Our air conditioner cools, but does not seem to be able to remove much moisture. Yesterday, our the compressor stopped working and the fan inside the house did not stop. An air conditioner repair man came and found a bad connection on the compressor outside and found that a circuit board was bad, which is why the circulation fan kept working. He reconnected the wires and the compressor seems to work just fine and comes on and goes off as it should. He said he would have to order a new circuit board, but recommended leaving the fan running, so that when it got warm the compressor outside would come on and cool the house. He further said, that the fan, by itself, does not draw much more power than a ceiling fan, but the inside fan just won't stop running until the old circuit board is replaced..

What I have noticed since, no matter how low I set the temperature, within reason of course, the compressor does indeed reduce the temperature to the preset value, but it does not remove much moisture. In fact, normally our humidity inside the house is around 50%, but today, no matter how hard I tried, the humidity stays at about 64%. Though it does feel quite cool, but somewhat sticky. When I go outside, I notice that very little water is draining out of that pipe that empties the drip pan below the condenser. The pan does not appear to be over flowing either. We had that happen recently in the past, but that just is not happening this time. In fact it overflowed just a week-and-a-half ago, and a friend used a Wet Vac to suck the water out of the pan. We have had rain almost every day for two weeks, and the humidity outside is quite high.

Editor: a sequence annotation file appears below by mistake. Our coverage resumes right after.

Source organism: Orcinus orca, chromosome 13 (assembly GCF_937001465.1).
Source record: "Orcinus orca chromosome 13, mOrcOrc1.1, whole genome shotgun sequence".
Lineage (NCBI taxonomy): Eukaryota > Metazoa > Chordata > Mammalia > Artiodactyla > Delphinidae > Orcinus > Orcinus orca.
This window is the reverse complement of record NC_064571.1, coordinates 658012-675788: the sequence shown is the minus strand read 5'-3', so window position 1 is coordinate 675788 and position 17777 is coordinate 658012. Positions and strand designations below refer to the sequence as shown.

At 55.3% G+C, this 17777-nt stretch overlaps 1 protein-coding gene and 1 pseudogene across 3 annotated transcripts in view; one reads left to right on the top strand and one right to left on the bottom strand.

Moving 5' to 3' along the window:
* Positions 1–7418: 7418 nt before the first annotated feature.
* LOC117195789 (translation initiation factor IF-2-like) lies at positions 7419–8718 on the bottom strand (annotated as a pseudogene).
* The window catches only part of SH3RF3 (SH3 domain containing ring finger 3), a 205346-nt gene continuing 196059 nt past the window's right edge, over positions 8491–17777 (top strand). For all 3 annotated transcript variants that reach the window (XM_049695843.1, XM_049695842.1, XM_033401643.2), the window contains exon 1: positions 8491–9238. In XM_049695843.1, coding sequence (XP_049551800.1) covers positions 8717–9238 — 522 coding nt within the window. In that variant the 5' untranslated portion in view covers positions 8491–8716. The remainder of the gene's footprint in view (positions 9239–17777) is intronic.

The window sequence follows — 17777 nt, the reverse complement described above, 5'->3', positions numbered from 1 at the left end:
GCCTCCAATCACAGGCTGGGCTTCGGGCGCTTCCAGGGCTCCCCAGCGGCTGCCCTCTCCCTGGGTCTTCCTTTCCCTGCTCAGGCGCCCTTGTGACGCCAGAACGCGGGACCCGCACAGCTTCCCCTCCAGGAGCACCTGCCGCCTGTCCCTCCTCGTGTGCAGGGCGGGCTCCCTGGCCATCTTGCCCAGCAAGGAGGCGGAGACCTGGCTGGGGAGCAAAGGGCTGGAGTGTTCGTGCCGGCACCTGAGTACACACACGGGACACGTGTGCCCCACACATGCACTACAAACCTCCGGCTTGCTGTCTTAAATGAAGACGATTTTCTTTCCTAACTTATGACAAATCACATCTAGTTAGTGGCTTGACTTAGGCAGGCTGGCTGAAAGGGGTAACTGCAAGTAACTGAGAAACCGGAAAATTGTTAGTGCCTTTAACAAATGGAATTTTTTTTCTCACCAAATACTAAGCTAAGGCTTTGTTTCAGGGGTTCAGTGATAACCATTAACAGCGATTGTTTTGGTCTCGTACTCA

Yet, I am still stumped. How in the world can the air conditioner cool, but not remove the moisture? When cold air passes along the cooling coils, why is it not condensing, but the air cools? By the way the air conditioner repair man found that the temperature in the cavity that houses the coils is 52 degrees. Any help you can provide would be greatly appreciated. Thanks.